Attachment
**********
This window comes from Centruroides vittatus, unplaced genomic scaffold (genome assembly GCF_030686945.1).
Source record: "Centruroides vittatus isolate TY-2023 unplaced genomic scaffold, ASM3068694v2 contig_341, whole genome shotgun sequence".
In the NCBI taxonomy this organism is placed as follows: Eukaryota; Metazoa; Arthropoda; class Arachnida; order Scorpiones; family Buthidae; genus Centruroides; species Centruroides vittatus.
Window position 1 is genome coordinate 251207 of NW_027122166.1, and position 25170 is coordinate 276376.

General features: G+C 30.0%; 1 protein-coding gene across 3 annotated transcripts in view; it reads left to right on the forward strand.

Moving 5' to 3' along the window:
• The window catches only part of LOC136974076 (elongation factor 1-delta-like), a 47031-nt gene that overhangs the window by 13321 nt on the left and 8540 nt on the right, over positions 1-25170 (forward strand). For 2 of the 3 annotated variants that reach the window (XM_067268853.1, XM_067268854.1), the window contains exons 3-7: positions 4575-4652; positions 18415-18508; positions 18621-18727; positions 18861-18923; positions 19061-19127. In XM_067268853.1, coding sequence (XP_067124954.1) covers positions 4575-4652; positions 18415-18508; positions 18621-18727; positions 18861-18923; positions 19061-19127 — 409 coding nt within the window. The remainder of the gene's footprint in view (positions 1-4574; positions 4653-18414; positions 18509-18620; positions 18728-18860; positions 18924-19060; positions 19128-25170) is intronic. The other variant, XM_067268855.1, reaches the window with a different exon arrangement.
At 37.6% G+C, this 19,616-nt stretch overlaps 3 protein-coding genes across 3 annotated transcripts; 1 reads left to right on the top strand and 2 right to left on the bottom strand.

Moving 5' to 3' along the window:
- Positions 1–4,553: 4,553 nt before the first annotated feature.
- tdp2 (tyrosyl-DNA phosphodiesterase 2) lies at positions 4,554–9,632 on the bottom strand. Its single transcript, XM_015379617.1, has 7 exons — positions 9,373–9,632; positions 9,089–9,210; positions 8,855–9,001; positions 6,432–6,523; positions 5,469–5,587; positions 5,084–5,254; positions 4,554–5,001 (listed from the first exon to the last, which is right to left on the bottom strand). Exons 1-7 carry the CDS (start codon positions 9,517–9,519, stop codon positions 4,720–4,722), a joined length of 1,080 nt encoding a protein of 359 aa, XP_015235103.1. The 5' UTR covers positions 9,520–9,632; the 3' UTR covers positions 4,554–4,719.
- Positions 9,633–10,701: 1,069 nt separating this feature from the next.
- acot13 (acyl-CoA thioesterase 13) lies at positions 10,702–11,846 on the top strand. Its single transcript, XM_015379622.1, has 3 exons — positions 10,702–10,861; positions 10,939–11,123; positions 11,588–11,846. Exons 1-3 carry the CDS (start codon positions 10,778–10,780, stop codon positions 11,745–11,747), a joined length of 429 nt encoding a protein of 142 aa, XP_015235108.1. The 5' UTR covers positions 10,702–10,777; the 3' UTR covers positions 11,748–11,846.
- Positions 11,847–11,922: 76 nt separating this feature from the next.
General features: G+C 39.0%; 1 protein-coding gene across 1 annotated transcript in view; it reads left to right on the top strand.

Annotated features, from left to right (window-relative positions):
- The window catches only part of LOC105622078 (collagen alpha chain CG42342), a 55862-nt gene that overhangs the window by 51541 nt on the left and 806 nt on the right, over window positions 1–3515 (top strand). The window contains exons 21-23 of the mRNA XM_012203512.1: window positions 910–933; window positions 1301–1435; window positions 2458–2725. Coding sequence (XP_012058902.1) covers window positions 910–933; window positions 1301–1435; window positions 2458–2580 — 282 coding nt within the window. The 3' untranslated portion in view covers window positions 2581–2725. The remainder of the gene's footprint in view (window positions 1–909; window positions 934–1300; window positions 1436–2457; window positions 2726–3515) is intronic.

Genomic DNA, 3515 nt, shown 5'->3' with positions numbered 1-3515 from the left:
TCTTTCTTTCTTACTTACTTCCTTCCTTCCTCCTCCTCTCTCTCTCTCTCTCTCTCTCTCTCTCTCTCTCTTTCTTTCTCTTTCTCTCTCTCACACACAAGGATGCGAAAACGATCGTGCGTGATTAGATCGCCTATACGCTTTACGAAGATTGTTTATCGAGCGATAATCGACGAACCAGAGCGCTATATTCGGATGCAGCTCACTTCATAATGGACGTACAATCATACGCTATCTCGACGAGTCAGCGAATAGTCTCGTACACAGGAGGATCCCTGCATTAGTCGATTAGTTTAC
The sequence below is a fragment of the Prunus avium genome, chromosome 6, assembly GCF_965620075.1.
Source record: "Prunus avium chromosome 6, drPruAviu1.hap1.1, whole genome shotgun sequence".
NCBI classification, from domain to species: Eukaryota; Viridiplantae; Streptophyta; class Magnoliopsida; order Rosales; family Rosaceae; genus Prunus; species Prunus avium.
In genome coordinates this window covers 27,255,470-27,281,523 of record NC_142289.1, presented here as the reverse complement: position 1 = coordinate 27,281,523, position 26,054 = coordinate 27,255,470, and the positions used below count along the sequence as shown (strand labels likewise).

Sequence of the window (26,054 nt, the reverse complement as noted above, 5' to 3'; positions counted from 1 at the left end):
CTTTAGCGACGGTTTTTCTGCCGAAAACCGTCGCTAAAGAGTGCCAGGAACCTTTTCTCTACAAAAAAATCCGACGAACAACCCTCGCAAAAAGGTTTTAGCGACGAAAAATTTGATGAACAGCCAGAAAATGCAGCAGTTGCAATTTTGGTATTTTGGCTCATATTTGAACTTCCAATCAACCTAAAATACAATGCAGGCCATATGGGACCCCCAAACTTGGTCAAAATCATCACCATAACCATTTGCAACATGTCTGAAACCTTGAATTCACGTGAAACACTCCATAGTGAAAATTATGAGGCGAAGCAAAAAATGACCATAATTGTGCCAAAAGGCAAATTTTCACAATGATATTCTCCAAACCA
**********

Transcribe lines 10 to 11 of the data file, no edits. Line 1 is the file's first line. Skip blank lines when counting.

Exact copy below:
- Positions 1–4,553: 4,553 nt before the first annotated feature.
- tdp2 (tyrosyl-DNA phosphodiesterase 2) lies at positions 4,554–9,632 on the bottom strand. Its single transcript, XM_015379617.1, has 7 exons — positions 9,373–9,632; positions 9,089–9,210; positions 8,855–9,001; positions 6,432–6,523; positions 5,469–5,587; positions 5,084–5,254; positions 4,554–5,001 (listed from the first exon to the last, which is right to left on the bottom strand). Exons 1-7 carry the CDS (start codon positions 9,517–9,519, stop codon positions 4,720–4,722), a joined length of 1,080 nt encoding a protein of 359 aa, XP_015235103.1. The 5' UTR covers positions 9,520–9,632; the 3' UTR covers positions 4,554–4,719.